Depending on the type of contract signed during marriage, the parties may still be bound to the terms and conditions once the annulment is finalized. For example, while an annulment releases the parties from the terms of a prenuptial agreement, any joint contract signed together for loans are still in place. 

An annulment only severs the marriage contract, not incidental outside legal contract formed as a result of the marriage. Thus, if the couple purchased a building together as a result of their marital status and they both signed the mortgage for the building, they are still responsible for the payments. 

How Does a Person Obtain an Annulment?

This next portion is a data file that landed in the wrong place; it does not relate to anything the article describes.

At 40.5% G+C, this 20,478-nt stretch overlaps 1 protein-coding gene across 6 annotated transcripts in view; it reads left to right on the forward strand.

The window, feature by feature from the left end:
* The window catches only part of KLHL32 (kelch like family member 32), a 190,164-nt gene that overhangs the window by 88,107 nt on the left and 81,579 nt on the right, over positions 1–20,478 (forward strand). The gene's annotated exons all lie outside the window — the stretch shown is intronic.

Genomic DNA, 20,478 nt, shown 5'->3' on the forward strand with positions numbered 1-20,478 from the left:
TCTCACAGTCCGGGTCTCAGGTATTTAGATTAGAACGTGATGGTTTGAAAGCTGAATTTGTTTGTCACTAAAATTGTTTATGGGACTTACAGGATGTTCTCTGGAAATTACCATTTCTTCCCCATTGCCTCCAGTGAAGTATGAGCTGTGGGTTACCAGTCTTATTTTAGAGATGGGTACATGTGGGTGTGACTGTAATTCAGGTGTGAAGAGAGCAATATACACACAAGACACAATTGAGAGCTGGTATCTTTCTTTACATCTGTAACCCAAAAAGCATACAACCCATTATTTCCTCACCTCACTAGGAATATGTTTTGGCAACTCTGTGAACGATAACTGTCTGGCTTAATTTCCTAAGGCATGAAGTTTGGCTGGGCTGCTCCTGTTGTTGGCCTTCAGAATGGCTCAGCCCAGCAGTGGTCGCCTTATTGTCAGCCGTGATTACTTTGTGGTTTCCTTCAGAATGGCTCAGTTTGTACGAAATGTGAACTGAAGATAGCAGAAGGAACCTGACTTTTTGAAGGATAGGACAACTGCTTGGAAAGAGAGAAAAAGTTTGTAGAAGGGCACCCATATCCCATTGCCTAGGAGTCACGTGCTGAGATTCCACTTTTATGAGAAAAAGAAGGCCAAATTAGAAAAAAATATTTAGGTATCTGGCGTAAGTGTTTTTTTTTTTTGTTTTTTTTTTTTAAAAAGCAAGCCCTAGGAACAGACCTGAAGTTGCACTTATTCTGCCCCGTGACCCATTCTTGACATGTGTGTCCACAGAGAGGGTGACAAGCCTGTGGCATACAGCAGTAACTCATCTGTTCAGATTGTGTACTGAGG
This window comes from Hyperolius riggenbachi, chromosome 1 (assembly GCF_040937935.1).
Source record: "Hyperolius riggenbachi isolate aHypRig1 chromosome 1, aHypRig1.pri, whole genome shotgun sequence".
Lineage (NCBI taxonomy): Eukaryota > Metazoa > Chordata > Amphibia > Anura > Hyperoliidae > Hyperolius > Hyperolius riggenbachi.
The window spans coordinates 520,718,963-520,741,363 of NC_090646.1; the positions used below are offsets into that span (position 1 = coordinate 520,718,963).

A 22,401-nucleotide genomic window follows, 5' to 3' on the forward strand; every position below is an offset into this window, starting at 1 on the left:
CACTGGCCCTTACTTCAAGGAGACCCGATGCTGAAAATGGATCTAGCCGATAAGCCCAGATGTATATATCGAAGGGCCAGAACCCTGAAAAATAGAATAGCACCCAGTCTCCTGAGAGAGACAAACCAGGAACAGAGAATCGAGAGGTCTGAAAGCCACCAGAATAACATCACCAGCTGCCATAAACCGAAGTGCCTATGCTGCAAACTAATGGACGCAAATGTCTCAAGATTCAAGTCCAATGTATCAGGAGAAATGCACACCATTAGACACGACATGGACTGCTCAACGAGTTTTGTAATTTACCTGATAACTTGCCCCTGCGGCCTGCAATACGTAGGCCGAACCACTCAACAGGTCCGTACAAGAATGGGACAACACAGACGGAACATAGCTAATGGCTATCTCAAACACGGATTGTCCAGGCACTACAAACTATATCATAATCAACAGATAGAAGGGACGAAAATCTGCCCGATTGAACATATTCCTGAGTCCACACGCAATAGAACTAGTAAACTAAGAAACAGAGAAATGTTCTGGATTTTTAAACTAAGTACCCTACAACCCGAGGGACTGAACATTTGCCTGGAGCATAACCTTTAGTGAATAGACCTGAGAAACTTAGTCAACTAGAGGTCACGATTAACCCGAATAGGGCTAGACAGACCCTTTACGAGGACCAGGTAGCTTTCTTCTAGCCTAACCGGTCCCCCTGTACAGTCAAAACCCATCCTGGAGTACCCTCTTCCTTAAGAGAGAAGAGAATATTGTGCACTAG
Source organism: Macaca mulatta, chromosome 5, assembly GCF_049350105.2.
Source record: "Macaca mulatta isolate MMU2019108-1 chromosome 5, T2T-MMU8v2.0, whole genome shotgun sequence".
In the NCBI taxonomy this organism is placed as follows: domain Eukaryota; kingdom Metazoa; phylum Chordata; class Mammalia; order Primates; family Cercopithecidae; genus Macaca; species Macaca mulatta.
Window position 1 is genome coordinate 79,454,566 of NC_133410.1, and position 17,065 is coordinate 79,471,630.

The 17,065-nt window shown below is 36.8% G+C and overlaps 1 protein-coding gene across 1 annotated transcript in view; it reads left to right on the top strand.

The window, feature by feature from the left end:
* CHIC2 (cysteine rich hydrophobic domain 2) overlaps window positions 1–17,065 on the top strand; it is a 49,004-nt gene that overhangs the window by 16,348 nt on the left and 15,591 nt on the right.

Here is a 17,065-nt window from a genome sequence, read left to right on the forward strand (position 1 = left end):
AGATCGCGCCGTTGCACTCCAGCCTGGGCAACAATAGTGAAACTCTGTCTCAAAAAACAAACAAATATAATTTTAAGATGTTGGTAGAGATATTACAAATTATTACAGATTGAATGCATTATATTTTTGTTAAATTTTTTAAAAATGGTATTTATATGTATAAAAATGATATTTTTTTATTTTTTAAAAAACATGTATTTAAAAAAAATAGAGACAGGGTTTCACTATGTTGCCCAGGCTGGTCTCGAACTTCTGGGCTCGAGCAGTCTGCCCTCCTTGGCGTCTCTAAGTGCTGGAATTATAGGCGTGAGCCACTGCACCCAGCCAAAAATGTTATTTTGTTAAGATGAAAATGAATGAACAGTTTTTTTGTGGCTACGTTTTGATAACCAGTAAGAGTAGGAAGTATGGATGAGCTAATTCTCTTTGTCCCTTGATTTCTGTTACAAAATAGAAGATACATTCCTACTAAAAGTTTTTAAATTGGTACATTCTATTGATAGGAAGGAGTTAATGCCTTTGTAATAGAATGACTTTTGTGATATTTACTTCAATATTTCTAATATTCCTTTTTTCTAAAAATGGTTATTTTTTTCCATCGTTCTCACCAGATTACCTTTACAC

In order to obtain an annulment, the parties will need to comply with the procedural requirements set out in the laws of the state in which they were married. In general, however, the annulment process will usually involve taking some of the following steps:

    • First, the couple must make sure that they are eligible to file a petition for an annulment. As mentioned, an annulment may only be sought for specific reasons. Those reasons will be discussed in greater detail in the section below.
    • Next, whichever of the parties is seeking the annulment will need to fill out the forms for an annulment, which can be found by visiting their local family courthouse either online or in person. Again, each state will have different forms to complete this process.
    • Once the forms have been filed, the petitioner will need to serve them on the other party and then file a certificate of proof of service with the same family court wherein they filed the initial annulment forms.